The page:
There is a lot of anger about wealth among Duke students. We tend to scorn the practice of admitting students based on legacy and financial donations. Some of our poorest financial aid students can get rueful when rich peers make personal finance gaffes. Rich students can be oblivious and insensitive to others’ constraints, and often get irritated when their less well-off friends can’t keep up with the price of social life.
We also send our resentment up the food chain, most notably and egregiously to the donors who drop big bones to keep Duke humming along. At best, a hefty donation is greeted with a mixture of “That dude is rich” and “Too bad I’m not going to be here to enjoy it.” At worst, the donor—invariably sporting a dopey grin and clutching a paperweight in some Chronicle file photo—is the object of derision. Mostly, nobody cares.
But let’s pause for a moment to think about what it means to actually give something like $72 million to Duke, as Peter and Ginny Nicholas did last winter. You can say it’s small change for them, but it’s not. It’s a huge chunk of money that they could have passed along to their children and grandchildren, but instead gave to Duke. That’s sacrifice. You can say it’s about getting some building, school or institute named after them, but it’s mostly not. The crazies among you can say it’s a nefarious conspiracy designed to raise the bar on giving, but it’s most definitely not.
In truth, the Nicholases’ gift was a nearly pure manifestation of goodwill, love and respect for Duke. Much of the money will fund the next generation of research and teaching at the Nicholas School for the Environment. It was the 15th-largest charitable donation in the country in 2003. The Nicholases should be hailed as heroes and bestowed with all the adoration of Coach K and President Brodhead combined—and yet we, as students, stop short.
At some level, I believe this strange phenomenon is a result of our propensity to discriminate against the wealthy. Many of us fault the Nicholases and others like them for being rich, successful and able to spend it. We vaguely feel they have committed some wrong, when in fact, they have done nothing but right.
The Nicholases have not gotten the unblemished praise they deserve for their gift, and neither have the countless other donors who keep Duke afloat and thriving. Maybe we think they have so much that they don’t care about attention or kind words. Maybe we’re just jealous.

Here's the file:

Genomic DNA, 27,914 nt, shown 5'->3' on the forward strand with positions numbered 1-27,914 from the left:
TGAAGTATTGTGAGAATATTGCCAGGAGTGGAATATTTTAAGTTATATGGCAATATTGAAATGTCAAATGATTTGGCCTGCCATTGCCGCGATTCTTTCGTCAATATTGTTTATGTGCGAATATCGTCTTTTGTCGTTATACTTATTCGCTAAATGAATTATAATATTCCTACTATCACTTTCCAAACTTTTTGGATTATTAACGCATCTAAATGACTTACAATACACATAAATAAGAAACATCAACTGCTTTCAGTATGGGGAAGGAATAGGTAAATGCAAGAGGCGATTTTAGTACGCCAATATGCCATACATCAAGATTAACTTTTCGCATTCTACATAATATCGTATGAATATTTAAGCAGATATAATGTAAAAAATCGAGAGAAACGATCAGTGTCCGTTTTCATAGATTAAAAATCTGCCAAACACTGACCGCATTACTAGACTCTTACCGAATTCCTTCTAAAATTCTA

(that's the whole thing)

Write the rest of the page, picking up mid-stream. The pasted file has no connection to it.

It seems that everything associated with donations gets an undeserved skeptical eye from our student populace. From the way the Development Office is perceived, you would think it was raising money for bonsai kitten farms. They and the University’s top administrators do a fantastic job with fundraising—which, far from being the seamy underbelly of a university, is one of the most noble aspects and should be respected as such.
University fundraising is nothing like political fundraising, where power and influence are traded commodities and genuine conviction is usually an afterthought. Such a cynical arrangement may exist to some extent at universities, but most of Duke’s donors are primarily motivated by their appreciation for the University.
Perks like President’s Box tickets for Duke football games, personal notes from big shots and the occasional naming opportunity are nice, but they do not come close to compensating for the value of the gifts. The real payoff is seeing Duke sustain its excellence and goodness as an institution.
So the next time a big gift is publicized in The Chronicle, let’s not react by questioning the donors’ motives, ridiculing their clothes or making asinine claims about their links to al Qaeda. Let’s give them a big, hearty “thank you” that honors their generosity with commensurate respect. As much as the little guy needs a lift up sometimes, the big guy doesn’t need to be dragged down through the mud.
To Peter and Ginny Nicholas, David Rubenstein and everyone else who gives to Duke: thanks, from the bottom of my heart.
Andrew Collins is a Trinity senior and former University Editor for The Chronicle. His column appears Tuesdays.
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